Imagine the shock listeners must have felt when NPR featured Justin Bieber. Furthermore NPR felt the need to justify this choice (blogged by Linda Holmes)
Surely there is enough 'over there' 'low brow' cultural material available commercially. Still NPR tried to justify the choice with some discussion
It was not difficult to predict that there would be a lot of horror about the idea of discussing Justin Bieber. Justin Bieber is perhaps this cultural moment's greatest embodiment of the idea that some things are Over Here, and other things are Over There, and I only like things that are Over Here, and I don't want to hear about what's Over There, and I don't want to talk to the people who are Over There, because if I did, I'd be Over There instead of Over Here. I came Over Here; why are you telling me what's Over There?
Pursuant to this paradigm, Justin Bieber and Britney Spears and American Idol are Over There, while, say, Animal Collective and all unsigned bands are Over Here. Treme is Over Here, but CSI is Over There; the Coen Brothers are usually Over Here, while the Farrelly Brothers are always Over There.
If you look back across cultural history, this kind of progression happens all the time. Justin Timberlake doesn't carry nearly the "all sizzle, no steak" baggage that he did when he was a member of 'N Sync or, let's say, on The New Mickey Mouse Club. Julianne Moore got her start on As The World Turns. Alanis Morissette was a Canadian teen pop star before she came, you know, Over Here. There are countless examples of this -- people who are now highly respected in their fields who cut their teeth on projects that might have seemed like throwaways at the time.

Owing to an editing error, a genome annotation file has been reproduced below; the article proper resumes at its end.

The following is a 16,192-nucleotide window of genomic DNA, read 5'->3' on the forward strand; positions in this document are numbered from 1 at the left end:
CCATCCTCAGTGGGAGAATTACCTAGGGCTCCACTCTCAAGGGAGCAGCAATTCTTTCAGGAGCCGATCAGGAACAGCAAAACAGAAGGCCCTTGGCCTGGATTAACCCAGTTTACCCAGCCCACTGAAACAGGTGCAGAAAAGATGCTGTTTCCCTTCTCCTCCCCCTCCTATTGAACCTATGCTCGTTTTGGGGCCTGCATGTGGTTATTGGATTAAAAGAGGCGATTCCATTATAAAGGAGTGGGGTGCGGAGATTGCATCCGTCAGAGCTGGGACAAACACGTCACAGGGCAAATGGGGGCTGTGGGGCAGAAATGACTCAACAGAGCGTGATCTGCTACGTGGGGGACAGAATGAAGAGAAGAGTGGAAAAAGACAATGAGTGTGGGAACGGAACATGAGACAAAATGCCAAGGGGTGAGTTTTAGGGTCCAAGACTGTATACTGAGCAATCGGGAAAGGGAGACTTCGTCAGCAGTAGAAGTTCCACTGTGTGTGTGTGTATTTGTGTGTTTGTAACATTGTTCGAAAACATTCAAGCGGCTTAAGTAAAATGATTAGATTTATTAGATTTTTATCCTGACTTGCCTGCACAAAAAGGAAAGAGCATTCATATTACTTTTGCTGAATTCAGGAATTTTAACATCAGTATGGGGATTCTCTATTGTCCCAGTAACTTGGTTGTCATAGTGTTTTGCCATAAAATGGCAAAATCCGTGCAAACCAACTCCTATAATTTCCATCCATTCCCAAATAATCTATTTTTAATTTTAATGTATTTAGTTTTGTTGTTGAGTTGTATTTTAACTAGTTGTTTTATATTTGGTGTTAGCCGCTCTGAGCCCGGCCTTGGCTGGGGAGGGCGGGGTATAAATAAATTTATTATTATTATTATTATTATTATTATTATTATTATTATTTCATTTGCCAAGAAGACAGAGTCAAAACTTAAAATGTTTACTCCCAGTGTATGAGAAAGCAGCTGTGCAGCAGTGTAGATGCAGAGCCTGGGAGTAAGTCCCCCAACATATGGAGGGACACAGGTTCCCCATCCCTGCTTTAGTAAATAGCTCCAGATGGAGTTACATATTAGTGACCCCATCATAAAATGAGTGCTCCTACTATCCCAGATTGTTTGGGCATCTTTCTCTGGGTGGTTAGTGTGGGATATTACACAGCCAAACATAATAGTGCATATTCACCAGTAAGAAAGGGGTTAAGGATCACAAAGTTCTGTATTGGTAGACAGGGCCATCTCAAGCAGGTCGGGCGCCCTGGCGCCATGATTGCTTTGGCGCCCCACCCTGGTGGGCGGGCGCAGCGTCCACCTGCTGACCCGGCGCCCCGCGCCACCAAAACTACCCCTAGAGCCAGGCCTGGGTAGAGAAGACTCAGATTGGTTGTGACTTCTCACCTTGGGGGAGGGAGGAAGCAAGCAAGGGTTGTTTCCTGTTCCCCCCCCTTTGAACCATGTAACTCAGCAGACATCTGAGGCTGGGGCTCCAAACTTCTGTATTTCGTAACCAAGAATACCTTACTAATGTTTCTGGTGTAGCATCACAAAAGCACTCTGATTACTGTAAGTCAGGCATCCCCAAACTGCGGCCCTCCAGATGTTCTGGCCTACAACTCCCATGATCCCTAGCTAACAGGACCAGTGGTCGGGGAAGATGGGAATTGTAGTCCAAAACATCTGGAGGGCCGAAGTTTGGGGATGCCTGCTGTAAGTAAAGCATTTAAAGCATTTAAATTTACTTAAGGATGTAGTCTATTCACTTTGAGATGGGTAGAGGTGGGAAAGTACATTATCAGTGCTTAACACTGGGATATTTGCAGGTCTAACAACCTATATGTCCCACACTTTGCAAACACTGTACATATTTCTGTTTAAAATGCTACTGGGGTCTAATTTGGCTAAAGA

I'm not saying don't be discerning. You should absolutely be discerning. You should absolutely have standards. But just be careful about the breadth of the sweep of any dismissals you might make, because who knew Michelle Williams was a serious actress when she was on Dawson's Creek?
Seriously, that's not even a justification. What next, the Twilight series and Harry Potter considered to be serious literature?